Recently I decided to finally get round to playing a game I should have played before, especially since I picked it up dirt cheap around Christmas last year. For some reason I never played Mass Effect 2 when it came out, I played the original and enjoyed it but the sequel was one of those games that I wait for but don’t pick up. Before I dived back into the Mass Effect universe I bought myself a 360 copy of the original so I could replay that and have a save file carry from 1-3 when I play that next year. In light of my experience re-running Mass Effect that one will definitely be a day 1 purchase, special edition already on pre-order. At time of writing I have still not started Mass Effect 2 but this piece is actually about how incredible the original game is.
            At the heart of this epic Sci-fi action RPG lies the incredibly written story, as you can expect from a Bioware title. The game follows your own created Commander Shepard in your quest to save the galaxy from a rogue Spectre, a special agent of the Citadel Council which is the governing body of the central hub serving Citadel. Early on Shepard is promoted from a marine to a spectre him/herself and you must travel around the galaxy chasing leads and gathering information to locate and stop your quarry. One of the things that really makes the game stand on its own is a genuinely good morality system. You can often choose to be neutral, good (Paragon) or not so good (Renegade) and these choices effect a variety of things including character interactions and even the side missions you are allowed to take. Naturally for these my own Commander Shepard is a Renegade who takes no shit from anybody and puts bullets in the heads of people who try to give it. That said I ended up with a few dirty Paragon points because I was nice to my team, partly because I wasn’t sure if any of them would leave if I was a bitch to them but mainly because that’s how I feel I would react if I was in the shoes of Shepard in reality. Given the situation you are thrown into from the offset I don’t understand the Paragon approach but that’s just my feelings on it.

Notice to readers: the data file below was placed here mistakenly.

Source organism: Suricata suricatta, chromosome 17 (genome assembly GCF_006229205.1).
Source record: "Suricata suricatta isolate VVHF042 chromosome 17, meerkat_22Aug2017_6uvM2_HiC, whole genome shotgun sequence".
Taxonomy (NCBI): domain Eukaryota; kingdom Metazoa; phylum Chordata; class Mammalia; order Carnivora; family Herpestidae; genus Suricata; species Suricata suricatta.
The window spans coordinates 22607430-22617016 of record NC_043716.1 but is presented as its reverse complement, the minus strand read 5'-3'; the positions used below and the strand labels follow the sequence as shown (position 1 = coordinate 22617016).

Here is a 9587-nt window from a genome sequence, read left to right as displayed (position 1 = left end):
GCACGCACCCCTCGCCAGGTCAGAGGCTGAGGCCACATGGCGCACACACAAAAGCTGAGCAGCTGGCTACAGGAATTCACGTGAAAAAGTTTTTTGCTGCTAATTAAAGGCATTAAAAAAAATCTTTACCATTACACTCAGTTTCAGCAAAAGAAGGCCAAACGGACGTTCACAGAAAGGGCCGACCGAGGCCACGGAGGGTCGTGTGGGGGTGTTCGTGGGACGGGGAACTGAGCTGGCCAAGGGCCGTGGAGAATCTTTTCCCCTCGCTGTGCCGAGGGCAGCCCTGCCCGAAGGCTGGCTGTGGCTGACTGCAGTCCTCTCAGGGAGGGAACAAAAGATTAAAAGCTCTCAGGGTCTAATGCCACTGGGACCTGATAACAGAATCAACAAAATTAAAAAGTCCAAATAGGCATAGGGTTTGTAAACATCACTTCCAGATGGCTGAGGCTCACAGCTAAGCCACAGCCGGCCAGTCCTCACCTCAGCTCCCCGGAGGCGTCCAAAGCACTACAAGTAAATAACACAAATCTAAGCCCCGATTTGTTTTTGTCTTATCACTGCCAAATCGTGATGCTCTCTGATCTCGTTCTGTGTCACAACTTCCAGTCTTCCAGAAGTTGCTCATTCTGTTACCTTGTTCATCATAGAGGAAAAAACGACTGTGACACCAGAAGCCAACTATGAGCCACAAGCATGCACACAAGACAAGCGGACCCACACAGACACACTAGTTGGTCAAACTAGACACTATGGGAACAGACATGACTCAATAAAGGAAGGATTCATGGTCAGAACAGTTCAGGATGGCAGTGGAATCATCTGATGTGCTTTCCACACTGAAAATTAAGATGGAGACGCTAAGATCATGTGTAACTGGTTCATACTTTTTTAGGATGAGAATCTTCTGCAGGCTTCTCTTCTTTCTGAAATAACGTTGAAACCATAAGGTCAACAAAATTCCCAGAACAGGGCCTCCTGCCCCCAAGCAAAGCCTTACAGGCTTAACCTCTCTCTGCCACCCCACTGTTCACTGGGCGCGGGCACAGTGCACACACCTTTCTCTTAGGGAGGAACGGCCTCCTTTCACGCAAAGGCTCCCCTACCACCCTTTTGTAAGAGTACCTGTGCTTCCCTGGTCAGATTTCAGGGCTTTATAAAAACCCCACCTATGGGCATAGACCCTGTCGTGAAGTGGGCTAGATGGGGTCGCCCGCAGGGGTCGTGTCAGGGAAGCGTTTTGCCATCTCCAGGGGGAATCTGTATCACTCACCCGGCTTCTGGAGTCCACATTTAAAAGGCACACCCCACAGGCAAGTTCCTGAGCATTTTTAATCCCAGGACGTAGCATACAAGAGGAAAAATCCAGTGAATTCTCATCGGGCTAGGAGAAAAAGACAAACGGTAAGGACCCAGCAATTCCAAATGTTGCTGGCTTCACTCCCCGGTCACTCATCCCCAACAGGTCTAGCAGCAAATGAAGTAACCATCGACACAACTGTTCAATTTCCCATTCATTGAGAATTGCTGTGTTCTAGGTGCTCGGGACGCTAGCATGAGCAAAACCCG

It’s this freedom of choice which makes it so easy to identify with Shepard and thus it feels as close to you yourself making the choices and having the conversations as I have ever experienced. You grow to be close to your team, you will of course have favourites and I quickly settled on Garrus and Tali as my primary squad mates and ironically the characters I felt most separate from were the other 2 humans available. That said I still cared about them and when… actually I’ll stop there, spoilers and stuff! Suffice to say there by the end of the game there was a bond that I haven’t felt in a game since Final Fantasy VII.
            Now to hark back to a subject of a previous article, why are new games not as good as old? Well Mass Effect is an exception to this rule, as obviously there will always be. The weirdest thing to me is that I didn’t remember how phenomenal the game is even having played it the whole way through before. On top of the story is a sound cover based shooting system, a good character development and ability set and more side missions than I’ve seen in a while so it keeps you going if you want to do everything. I am relieved that I replayed this game. I wish to thank a few of my friends who know who they are if reading this, for re-introducing me to an incredible series and an amazing gaming experience. Now Mass Effect 2 beckons.

I should go.